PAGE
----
Better decision making
Event tracking lets you get rid of the guess-work. By tracking important actions when they happen, you're able to gauge how well a mechanic is being used and even track the overall progress of your players. See how often potions get used, items get bought and how many level-ups there are per day, month or year.
For example, you might want to check how often players are levelling up. You can do this by tracking an event named, for example, "Levelled up". When players level up, you track this event through Talo and you could even send through their new level and the time it took them to progress from their previous level to this level.
This data allows you to see if players are levelling up too quickly, in which case you may want to increase the experience required per level, or too slowly in which case you may want to do the opposite.
Sometimes it's also helpful to compare multiple events to see which is more popular and adjust accordingly. A standard use case for this is when your game has multiple characters to choose from.
By tracking an event for each character, for example "Character 1 Chosen" and "Character 2 Chosen", you can see the pick rate of both. You may decide to make adjustments because one character is being picked significantly more than the other. After making these changes, you can watch for realtime shifts in the data to spot patterns and continue to iterate.
Understand player journeys
Talo provides you with each individual player's event history. You can inspect a player's history to track down the reason a bug may have occurred. You can then take these logs and retrace the player's steps.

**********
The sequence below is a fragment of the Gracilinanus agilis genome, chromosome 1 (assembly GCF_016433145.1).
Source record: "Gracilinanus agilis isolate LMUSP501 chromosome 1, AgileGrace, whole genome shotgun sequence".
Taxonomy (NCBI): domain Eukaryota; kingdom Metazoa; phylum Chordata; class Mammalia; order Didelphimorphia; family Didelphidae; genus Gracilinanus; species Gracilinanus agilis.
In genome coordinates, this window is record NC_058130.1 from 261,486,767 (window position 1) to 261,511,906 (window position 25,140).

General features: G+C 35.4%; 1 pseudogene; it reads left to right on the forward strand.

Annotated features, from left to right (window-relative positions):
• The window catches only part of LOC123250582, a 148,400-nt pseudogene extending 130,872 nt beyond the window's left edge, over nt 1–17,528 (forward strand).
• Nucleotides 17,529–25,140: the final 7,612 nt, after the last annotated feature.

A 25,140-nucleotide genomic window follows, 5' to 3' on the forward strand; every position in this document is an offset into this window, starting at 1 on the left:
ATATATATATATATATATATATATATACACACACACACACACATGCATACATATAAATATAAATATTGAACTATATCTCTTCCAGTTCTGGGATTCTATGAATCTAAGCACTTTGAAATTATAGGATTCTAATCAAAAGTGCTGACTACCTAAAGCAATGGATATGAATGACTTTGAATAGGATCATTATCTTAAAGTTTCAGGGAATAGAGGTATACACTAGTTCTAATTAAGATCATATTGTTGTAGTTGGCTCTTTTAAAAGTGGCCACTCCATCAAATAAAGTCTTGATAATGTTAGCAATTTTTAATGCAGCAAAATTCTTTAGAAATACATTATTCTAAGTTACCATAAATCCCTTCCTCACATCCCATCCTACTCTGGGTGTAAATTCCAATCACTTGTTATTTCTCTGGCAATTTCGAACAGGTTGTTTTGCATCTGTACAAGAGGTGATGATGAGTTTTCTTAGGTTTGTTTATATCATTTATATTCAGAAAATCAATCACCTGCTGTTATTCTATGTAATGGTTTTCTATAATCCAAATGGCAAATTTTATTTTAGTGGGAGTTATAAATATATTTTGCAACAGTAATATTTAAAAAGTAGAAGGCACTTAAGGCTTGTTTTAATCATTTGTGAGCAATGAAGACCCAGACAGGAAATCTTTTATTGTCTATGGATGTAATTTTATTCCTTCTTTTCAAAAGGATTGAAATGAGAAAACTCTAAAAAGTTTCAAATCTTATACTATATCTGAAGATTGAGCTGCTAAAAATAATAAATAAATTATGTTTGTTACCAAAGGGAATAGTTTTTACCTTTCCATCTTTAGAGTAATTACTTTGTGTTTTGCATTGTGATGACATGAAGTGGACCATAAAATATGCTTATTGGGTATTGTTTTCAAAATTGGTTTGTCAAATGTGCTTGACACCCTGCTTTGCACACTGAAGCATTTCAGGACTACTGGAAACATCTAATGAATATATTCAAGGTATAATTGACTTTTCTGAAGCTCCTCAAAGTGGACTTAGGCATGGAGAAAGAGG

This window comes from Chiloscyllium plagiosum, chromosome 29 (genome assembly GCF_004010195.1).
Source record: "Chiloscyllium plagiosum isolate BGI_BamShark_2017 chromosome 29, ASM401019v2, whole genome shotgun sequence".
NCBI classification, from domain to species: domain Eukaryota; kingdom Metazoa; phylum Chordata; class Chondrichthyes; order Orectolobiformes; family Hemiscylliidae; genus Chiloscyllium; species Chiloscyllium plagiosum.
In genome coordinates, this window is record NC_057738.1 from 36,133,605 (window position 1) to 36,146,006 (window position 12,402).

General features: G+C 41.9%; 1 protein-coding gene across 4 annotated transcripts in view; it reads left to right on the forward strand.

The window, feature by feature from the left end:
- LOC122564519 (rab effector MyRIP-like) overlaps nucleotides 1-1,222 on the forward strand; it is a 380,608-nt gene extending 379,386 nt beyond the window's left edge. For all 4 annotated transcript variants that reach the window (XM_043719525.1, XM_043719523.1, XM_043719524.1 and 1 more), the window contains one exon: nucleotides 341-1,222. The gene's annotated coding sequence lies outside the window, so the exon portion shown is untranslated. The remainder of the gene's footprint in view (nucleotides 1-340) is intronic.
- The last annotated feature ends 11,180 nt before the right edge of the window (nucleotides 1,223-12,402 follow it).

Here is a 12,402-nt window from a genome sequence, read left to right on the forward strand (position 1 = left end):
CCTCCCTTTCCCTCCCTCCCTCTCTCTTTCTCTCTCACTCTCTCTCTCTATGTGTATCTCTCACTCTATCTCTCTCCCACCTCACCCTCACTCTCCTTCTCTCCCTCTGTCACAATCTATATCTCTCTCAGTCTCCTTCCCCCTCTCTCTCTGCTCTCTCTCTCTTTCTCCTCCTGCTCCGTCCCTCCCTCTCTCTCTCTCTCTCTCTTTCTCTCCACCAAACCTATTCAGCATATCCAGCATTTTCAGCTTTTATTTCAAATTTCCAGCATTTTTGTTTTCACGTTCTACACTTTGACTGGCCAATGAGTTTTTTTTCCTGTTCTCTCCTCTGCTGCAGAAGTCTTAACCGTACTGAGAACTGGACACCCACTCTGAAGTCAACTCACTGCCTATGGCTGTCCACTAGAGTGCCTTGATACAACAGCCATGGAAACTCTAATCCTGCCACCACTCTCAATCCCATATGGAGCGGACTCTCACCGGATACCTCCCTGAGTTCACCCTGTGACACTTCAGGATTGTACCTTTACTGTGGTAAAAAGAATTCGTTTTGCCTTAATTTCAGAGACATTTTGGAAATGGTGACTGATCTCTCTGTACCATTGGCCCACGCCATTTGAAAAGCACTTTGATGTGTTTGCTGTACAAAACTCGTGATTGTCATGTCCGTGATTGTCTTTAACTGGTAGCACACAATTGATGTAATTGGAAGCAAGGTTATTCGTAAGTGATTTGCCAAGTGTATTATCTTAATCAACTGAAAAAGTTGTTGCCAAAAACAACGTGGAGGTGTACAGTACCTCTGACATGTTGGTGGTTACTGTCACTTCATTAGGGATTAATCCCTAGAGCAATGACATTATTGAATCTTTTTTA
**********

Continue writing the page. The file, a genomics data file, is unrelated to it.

Event logs display all properties you send through with the event, allowing you even greater access to understanding how individual players play your game. If you're using player groups to track a segment of players who have beta access, you can inspect these players' event histories to see how well the beta is performing.
Looking for a specific event or property? The Talo dashboard lets you filter on both event names and event property keys too. You can easily pinpoint the exact time a player reached max level by tracking an event when players level up and passing through their new level as part of the event.
Debugging with meta props
Events send through metadata about the player such as their operating system and version of the game they're running. This allows you to easily debug common problems based on players' configurations.
Meta props are also used to clearly identify players that were created as part of internal builds, i.e. test players owned by developers. See the docs to learn more about how Talo separates development data. These players can be hidden from the dashboard and omitted from data exports easily using the "dev data toggle" on the dashboard.